Two of the biggest days of Gillham’s life came last year with the presentation of the Odessa Chamber of Commerce’s Lifetime Achievement Award in September and the Oil Show’s Honoree Award in October. As the only lifetime achievement recipient since the late accountant Bill Elms was the first in 2006, Gillham said, “To be ranked up there with him was a great honor.
“People don’t realize what Bill did for Odessa. He was always in the background, promoting the city through the chamber and by any means. He was politically involved and politically savvy, prompting good people to run for office and working things out for the good of the community. Bill was very persuasive. He could talk you into things and make you think it was your idea.”
Asked what is the historical essence of the energy industry, Gillham said, “I’ve met a lot of people down through the years who would rattle the dice.
“The oil business is not a cinch, and they were willing to go out on a limb. Early people like Getty Oil and the Exxon people would take a chance. It didn’t always pay off, but they kept trying. Being the Oil Show Honoree meant a whole lot to me. It’s the business I worked in for 40 years, and it felt like a great honor by my peers.”
Gillham spends a good bit of time in his well-equipped 50-by-50-foot shop off Loop 338, and these days it’s in concert with Otis Hunter of Bowden Construction on twin “Prayer Trees” for the 9/11 Never Forget Mobile Exhibit coming to the Ellen Noel Art Museum Sept. 11.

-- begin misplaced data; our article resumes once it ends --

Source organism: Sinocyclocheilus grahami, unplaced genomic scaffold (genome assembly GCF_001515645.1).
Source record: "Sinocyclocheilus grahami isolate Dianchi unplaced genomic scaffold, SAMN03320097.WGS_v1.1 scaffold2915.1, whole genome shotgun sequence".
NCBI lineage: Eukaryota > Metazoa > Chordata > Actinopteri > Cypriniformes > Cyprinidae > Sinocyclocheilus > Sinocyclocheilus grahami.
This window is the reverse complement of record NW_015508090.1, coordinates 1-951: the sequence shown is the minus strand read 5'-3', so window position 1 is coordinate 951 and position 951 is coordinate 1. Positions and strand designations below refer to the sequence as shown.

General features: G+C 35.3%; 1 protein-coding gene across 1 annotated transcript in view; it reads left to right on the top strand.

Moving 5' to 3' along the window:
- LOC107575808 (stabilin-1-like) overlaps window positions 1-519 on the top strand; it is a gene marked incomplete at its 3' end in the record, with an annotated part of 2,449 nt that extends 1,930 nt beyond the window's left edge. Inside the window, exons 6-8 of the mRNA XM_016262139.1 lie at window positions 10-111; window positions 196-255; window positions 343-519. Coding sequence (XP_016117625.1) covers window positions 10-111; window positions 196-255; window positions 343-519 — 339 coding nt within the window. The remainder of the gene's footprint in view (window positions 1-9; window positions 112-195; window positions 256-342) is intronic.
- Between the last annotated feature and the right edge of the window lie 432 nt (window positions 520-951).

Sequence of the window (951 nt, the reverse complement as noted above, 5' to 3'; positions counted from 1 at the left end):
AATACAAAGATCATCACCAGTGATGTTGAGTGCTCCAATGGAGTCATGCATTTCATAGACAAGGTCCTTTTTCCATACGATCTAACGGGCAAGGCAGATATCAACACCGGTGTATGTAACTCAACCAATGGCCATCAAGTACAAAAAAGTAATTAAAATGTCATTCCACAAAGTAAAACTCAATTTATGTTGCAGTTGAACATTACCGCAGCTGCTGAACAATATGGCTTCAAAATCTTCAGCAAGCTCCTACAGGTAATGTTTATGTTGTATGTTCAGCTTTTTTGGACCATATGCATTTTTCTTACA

With metal “branches” on six-inch flange beams to hold written prayers, he said, “Theoretically, the wind will blow them up to Heaven.
“God has been good to me,” said Gillham, a member of Westminster Presbyterian Church. “If it hadn’t been for God, I probably wouldn’t be here. A lot of times, we think we did it when somebody was up there helping us.”
UTPB Associate Art Professor Chris Stanley, who worked with Gillham on the Stonehenge project, said his transition from being an engineer and a company owner to an artist was not that big of a leap. “What he did for a living required a lot of creativity,” Stanley said.
“Assembling Stonehenge, it was like watching the master conductor of an orchestra with the tractor-trailers and moving overhead cranes in to pick those stones up and set them right where they were supposed to. I think it was a natural progression for him to become an artist.”
Stanley said a collaborative OC-UTPB metal arts program that he worked with Gillham on “was one of the greatest things ever done here.
“I have rarely been around such a person as Dick who can motivate large groups of people toward accomplishing a common good,” he said. “Watching him work on public art projects has been a master class in community-minded activism.”
Retired crane company owner Earl Johnson Jr. of Raleigh, N.C., called Gillham “one of the nicest people I ever met in my life.
“I don’t know anybody in the Specialized Carriers and Rigging Association who doesn’t respect him,” Johnson said. “Dick was hauling to oilfields when he took it to refineries, where he was about the only one in that area. Not many in our association could go to Odessa and take a job away from him.
“I had a battle with him on the tennis court for 10 years and finally gave that up. He is a great athlete and a prince of a guy.”
Former Odessa Mayor Larry Melton said Gillham “is a Christian first, a family man second and a community leader third.
“Dick was a sound businessman who sold his businesses and used his gain to put up various statues around town,” Melton said. “Most of them are his creations.
“He is a proven leader who is good at delegating. He always gets somebody to help him. He’s one in a million, a great guy. He always has something he is working on in his shop, and he does repairs for friends and calls on those who are ill. I don’t see him relax that much.”
Bob Campbell is a reporter for the Odessa American covering Religion and Lifestyle in the Permian Basin.